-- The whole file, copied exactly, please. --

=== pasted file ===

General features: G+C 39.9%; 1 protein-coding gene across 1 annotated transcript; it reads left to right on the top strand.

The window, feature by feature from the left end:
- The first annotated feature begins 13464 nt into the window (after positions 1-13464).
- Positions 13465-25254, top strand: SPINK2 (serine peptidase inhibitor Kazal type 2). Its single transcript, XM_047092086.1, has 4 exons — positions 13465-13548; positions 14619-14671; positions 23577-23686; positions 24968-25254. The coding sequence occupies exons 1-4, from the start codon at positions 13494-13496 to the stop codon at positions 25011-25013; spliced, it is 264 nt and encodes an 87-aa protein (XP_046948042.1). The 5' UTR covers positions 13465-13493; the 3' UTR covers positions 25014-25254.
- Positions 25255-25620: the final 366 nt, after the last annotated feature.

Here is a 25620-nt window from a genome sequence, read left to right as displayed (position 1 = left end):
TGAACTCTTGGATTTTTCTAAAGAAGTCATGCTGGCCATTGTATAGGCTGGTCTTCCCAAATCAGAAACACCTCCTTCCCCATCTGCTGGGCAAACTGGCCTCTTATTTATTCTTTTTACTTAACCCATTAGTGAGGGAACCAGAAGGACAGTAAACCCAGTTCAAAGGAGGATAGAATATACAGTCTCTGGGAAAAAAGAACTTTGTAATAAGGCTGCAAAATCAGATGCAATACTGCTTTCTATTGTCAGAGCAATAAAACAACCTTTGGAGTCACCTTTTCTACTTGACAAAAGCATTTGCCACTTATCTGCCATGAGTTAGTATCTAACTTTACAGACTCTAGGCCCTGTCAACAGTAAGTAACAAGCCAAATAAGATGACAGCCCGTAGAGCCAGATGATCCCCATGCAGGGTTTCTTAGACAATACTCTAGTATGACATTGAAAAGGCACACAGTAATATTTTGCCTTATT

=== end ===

General features: G+C 39.9%; 1 protein-coding gene across 1 annotated transcript; it reads left to right on the top strand.

The window, feature by feature from the left end:
- The first annotated feature begins 13464 nt into the window (after positions 1-13464).
- Positions 13465-25254, top strand: SPINK2 (serine peptidase inhibitor Kazal type 2). Its single transcript, XM_047092086.1, has 4 exons — positions 13465-13548; positions 14619-14671; positions 23577-23686; positions 24968-25254. The coding sequence occupies exons 1-4, from the start codon at positions 13494-13496 to the stop codon at positions 25011-25013; spliced, it is 264 nt and encodes an 87-aa protein (XP_046948042.1). The 5' UTR covers positions 13465-13493; the 3' UTR covers positions 25014-25254.
- Positions 25255-25620: the final 366 nt, after the last annotated feature.

Here is a 25620-nt window from a genome sequence, read left to right as displayed (position 1 = left end):
TGAACTCTTGGATTTTTCTAAAGAAGTCATGCTGGCCATTGTATAGGCTGGTCTTCCCAAATCAGAAACACCTCCTTCCCCATCTGCTGGGCAAACTGGCCTCTTATTTATTCTTTTTACTTAACCCATTAGTGAGGGAACCAGAAGGACAGTAAACCCAGTTCAAAGGAGGATAGAATATACAGTCTCTGGGAAAAAAGAACTTTGTAATAAGGCTGCAAAATCAGATGCAATACTGCTTTCTATTGTCAGAGCAATAAAACAACCTTTGGAGTCACCTTTTCTACTTGACAAAAGCATTTGCCACTTATCTGCCATGAGTTAGTATCTAACTTTACAGACTCTAGGCCCTGTCAACAGTAAGTAACAAGCCAAATAAGATGACAGCCCGTAGAGCCAGATGATCCCCATGCAGGGTTTCTTAGACAATACTCTAGTATGACATTGAAAAGGCACACAGTAATATTTTGCCTTATT